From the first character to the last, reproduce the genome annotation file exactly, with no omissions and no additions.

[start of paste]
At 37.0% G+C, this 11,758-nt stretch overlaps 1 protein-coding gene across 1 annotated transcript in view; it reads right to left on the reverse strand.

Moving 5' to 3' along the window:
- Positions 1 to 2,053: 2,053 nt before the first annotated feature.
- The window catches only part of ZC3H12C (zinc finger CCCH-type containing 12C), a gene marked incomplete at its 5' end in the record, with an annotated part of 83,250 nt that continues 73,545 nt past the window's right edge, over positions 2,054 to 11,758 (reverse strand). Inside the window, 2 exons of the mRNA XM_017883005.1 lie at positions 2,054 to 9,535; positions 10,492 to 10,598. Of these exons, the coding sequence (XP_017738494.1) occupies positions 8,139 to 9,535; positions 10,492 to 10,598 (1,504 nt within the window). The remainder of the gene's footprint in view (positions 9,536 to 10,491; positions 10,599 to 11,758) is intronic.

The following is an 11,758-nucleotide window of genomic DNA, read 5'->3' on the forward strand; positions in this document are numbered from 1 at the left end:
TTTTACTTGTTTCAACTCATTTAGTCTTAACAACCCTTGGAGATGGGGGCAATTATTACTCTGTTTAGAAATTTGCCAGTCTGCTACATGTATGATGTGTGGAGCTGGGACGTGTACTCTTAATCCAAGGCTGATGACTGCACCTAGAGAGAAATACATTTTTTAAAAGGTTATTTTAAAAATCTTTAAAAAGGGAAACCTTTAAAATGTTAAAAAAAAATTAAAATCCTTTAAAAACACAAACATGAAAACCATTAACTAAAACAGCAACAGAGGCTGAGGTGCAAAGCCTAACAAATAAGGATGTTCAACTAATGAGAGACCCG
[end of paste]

At 37.0% G+C, this 11,758-nt stretch overlaps 1 protein-coding gene across 1 annotated transcript in view; it reads right to left on the reverse strand.

Moving 5' to 3' along the window:
- Positions 1 to 2,053: 2,053 nt before the first annotated feature.
- The window catches only part of ZC3H12C (zinc finger CCCH-type containing 12C), a gene marked incomplete at its 5' end in the record, with an annotated part of 83,250 nt that continues 73,545 nt past the window's right edge, over positions 2,054 to 11,758 (reverse strand). Inside the window, 2 exons of the mRNA XM_017883005.1 lie at positions 2,054 to 9,535; positions 10,492 to 10,598. Of these exons, the coding sequence (XP_017738494.1) occupies positions 8,139 to 9,535; positions 10,492 to 10,598 (1,504 nt within the window). The remainder of the gene's footprint in view (positions 9,536 to 10,491; positions 10,599 to 11,758) is intronic.

The following is an 11,758-nucleotide window of genomic DNA, read 5'->3' on the forward strand; positions in this document are numbered from 1 at the left end:
TTTTACTTGTTTCAACTCATTTAGTCTTAACAACCCTTGGAGATGGGGGCAATTATTACTCTGTTTAGAAATTTGCCAGTCTGCTACATGTATGATGTGTGGAGCTGGGACGTGTACTCTTAATCCAAGGCTGATGACTGCACCTAGAGAGAAATACATTTTTTAAAAGGTTATTTTAAAAATCTTTAAAAAGGGAAACCTTTAAAATGTTAAAAAAAAATTAAAATCCTTTAAAAACACAAACATGAAAACCATTAACTAAAACAGCAACAGAGGCTGAGGTGCAAAGCCTAACAAATAAGGATGTTCAACTAATGAGAGACCCG